End The Taboos: Part II

End The Taboos: Part II
Written by : Harshita Singh and Amita Siri Kalapu
Edited by: Preksha Joshi and Anwesha Simlai

Society in India has been confining women within their quarters since the Vedic Ages, particularly during menstruation, as it was thought that their touch was impure and poisoned artifacts around them. Throughout the generations, women followed the doctrines, conformed and hid behind their chambers during their time of the month until the colonisation of India, which brought about radical change in our country.

Parents seldom plan for anything they know is going to happen to their daughters. And this unpreparedness leads to much avoidable fear and anxiety in India. A fertile woman is considered to be an entity who will foster a family lineage, but at the same time, her fertility is taboo.

Menstruation is considered impure and unclean. The myths and taboos around periods affect a woman’s social, cultural and religious aspects of life. Young girls and women on periods are not allowed to enter temples, kitchens or touch fellow family members or colleagues, are made to eat and sit separately and wash their own dishes. During periods women are often excluded from day-to-day life and activities and confined to a room without physical contact while in rural areas due to lack of feminine hygiene products women are forced to use coarse or discarded cloth and fabric, old rags which may lead to health problems or complication. Some unscientific traditions disallow menstruating women from bathing as they claim that it could lead to problems for the body’s internal organs. In some parts of the country certain dietary restrictions are placed on women who are on periods as to what to eat and what not to eat.

In India goddesses have been worshipped in different forms for centuries yet in the 21st century Indian women still encounter several myths and problems due to menstruation.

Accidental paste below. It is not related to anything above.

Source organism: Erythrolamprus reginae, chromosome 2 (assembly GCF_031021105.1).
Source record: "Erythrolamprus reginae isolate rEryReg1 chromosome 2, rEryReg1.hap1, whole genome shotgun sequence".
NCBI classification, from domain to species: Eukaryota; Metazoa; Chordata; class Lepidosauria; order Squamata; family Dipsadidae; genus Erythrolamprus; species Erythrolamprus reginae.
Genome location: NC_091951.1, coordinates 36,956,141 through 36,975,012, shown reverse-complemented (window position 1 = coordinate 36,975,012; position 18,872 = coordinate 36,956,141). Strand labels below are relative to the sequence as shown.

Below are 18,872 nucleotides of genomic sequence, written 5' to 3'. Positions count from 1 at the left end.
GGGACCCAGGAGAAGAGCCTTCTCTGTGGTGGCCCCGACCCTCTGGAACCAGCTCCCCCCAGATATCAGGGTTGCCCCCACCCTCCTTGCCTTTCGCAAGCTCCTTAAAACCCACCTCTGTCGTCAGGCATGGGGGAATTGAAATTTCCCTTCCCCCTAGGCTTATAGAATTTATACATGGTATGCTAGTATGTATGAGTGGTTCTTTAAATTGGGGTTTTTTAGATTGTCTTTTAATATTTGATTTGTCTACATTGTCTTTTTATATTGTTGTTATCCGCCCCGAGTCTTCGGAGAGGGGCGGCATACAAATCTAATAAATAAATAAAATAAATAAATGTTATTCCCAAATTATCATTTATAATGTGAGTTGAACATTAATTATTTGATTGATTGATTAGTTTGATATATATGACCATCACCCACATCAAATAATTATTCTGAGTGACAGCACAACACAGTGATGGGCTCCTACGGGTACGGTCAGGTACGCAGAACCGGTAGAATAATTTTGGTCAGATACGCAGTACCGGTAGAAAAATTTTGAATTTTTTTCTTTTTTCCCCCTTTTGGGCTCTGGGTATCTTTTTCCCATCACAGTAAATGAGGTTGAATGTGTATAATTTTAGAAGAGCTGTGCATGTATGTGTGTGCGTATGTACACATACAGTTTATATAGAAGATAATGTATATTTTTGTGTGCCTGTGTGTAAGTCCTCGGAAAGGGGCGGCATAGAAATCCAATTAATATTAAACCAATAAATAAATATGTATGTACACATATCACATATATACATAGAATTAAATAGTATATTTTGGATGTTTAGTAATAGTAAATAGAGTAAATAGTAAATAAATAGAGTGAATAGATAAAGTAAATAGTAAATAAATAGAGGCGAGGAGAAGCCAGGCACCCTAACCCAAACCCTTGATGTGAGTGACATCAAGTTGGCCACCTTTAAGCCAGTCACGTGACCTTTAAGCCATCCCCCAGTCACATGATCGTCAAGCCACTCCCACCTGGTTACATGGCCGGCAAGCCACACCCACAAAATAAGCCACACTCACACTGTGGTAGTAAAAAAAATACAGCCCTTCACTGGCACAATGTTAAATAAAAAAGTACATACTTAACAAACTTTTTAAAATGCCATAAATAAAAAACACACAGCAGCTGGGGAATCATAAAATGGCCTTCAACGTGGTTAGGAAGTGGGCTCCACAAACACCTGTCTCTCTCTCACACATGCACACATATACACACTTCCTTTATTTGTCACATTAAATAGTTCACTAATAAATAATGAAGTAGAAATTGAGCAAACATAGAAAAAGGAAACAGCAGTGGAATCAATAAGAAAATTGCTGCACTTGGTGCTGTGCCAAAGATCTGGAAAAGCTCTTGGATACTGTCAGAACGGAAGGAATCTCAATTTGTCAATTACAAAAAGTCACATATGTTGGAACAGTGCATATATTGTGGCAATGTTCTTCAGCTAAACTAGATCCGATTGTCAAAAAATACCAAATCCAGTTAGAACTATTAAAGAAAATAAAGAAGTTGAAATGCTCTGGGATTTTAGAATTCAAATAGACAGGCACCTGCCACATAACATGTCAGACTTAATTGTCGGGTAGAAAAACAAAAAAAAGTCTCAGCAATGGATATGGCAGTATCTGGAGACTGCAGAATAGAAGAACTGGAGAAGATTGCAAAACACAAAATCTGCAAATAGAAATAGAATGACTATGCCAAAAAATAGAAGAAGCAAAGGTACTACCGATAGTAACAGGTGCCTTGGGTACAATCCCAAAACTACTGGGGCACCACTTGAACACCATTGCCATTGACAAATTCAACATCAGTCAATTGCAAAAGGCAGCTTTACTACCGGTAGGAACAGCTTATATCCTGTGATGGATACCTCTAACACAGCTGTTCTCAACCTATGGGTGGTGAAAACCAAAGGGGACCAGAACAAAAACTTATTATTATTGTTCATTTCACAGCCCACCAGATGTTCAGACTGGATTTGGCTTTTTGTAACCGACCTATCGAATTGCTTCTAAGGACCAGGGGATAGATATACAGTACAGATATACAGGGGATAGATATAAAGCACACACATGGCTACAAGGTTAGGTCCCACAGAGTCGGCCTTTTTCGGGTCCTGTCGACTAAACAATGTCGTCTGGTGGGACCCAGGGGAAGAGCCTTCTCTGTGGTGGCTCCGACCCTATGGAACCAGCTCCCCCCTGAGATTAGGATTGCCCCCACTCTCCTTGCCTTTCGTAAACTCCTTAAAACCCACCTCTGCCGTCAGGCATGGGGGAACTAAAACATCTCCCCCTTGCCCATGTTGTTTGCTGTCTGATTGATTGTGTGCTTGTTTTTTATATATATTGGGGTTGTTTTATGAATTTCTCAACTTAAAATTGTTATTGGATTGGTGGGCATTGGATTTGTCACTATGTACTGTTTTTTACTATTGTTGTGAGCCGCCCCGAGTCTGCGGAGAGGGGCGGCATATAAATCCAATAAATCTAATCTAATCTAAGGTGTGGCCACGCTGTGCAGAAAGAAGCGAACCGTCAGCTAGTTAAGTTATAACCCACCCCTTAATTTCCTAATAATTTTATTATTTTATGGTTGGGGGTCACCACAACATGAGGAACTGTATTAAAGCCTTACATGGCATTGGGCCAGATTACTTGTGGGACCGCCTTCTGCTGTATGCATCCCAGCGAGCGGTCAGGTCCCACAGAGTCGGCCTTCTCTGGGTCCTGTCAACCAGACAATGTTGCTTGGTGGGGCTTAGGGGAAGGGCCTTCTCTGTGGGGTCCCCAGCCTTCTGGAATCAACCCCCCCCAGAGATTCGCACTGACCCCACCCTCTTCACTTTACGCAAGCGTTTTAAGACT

Some examples and facts of various states in India and how they nurture the taboos:

In 2020, in an educational institute located in Gujarat known as Shree Sahajanand Girls Institute (SSGI) 68 students living in the hostel were taken to washroom and made to strip and were inspected. The students had to show their underwear to female staff to prove that they were not on their period.

As per a survey conducted in Gujarat, “one third of the teenage girls were not informed about menarche before its onset and approximately 50% of the girls felt they were not mentally prepared for the same”. (Tiwari, Oza, & Tiwari, 2006). Now when we talk about the women living in Kashmir Valley, it’s a herculean task to get any kind of facilities, thus how can one expect that there are things in place for females which are needed during periods! Amid curfews and shutdowns and on other occasions when snow, landslides, and avalanches throw life out of gear, our females, teens and adults, don’t have access to basic items like sanitary napkins. They have no choice but to miss classes because schools do not have any sanitation facilities.

The above mentioned examples demonstrate how there exists a taboo surrounding conversations on menstruation. People should realize by now that these taboos do nothing but hamper and degrade women’s dignity in society and that needs to change now. It is time to break from the shackles of period taboos and rise.

Tiwari, H., Oza, U., & Tiwari, R. (2006). Knowledge, attitudes and beliefs about menarche of adolescent girls in Anand district, Gujarat. Eastern Mediterranean Health Journal, Vol. 12, Nos 3/4 , 428-433.

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